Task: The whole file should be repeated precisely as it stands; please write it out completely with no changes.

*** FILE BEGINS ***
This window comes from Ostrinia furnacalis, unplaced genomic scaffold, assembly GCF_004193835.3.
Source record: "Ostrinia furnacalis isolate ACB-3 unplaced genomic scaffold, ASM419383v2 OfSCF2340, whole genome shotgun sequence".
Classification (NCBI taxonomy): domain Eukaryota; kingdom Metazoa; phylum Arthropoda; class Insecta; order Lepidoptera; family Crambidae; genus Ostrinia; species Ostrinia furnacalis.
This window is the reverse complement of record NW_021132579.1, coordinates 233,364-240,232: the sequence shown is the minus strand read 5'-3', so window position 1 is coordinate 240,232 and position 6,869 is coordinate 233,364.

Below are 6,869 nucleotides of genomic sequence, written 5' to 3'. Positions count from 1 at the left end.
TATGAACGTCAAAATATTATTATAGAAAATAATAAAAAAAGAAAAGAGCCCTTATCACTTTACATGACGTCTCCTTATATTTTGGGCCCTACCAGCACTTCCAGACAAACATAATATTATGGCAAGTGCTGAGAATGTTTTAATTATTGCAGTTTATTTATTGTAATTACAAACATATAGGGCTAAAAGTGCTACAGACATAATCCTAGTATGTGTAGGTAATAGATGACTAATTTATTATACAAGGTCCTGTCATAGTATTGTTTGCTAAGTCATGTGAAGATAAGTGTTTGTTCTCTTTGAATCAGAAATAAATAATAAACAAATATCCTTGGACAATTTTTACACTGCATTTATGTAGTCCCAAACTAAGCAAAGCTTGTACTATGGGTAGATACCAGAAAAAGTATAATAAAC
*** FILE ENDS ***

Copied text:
This window comes from Ostrinia furnacalis, unplaced genomic scaffold, assembly GCF_004193835.3.
Source record: "Ostrinia furnacalis isolate ACB-3 unplaced genomic scaffold, ASM419383v2 OfSCF2340, whole genome shotgun sequence".
Classification (NCBI taxonomy): domain Eukaryota; kingdom Metazoa; phylum Arthropoda; class Insecta; order Lepidoptera; family Crambidae; genus Ostrinia; species Ostrinia furnacalis.
This window is the reverse complement of record NW_021132579.1, coordinates 233,364-240,232: the sequence shown is the minus strand read 5'-3', so window position 1 is coordinate 240,232 and position 6,869 is coordinate 233,364.

Below are 6,869 nucleotides of genomic sequence, written 5' to 3'. Positions count from 1 at the left end.
TATGAACGTCAAAATATTATTATAGAAAATAATAAAAAAAGAAAAGAGCCCTTATCACTTTACATGACGTCTCCTTATATTTTGGGCCCTACCAGCACTTCCAGACAAACATAATATTATGGCAAGTGCTGAGAATGTTTTAATTATTGCAGTTTATTTATTGTAATTACAAACATATAGGGCTAAAAGTGCTACAGACATAATCCTAGTATGTGTAGGTAATAGATGACTAATTTATTATACAAGGTCCTGTCATAGTATTGTTTGCTAAGTCATGTGAAGATAAGTGTTTGTTCTCTTTGAATCAGAAATAAATAATAAACAAATATCCTTGGACAATTTTTACACTGCATTTATGTAGTCCCAAACTAAGCAAAGCTTGTACTATGGGTAGATACCAGAAAAAGTATAATAAAC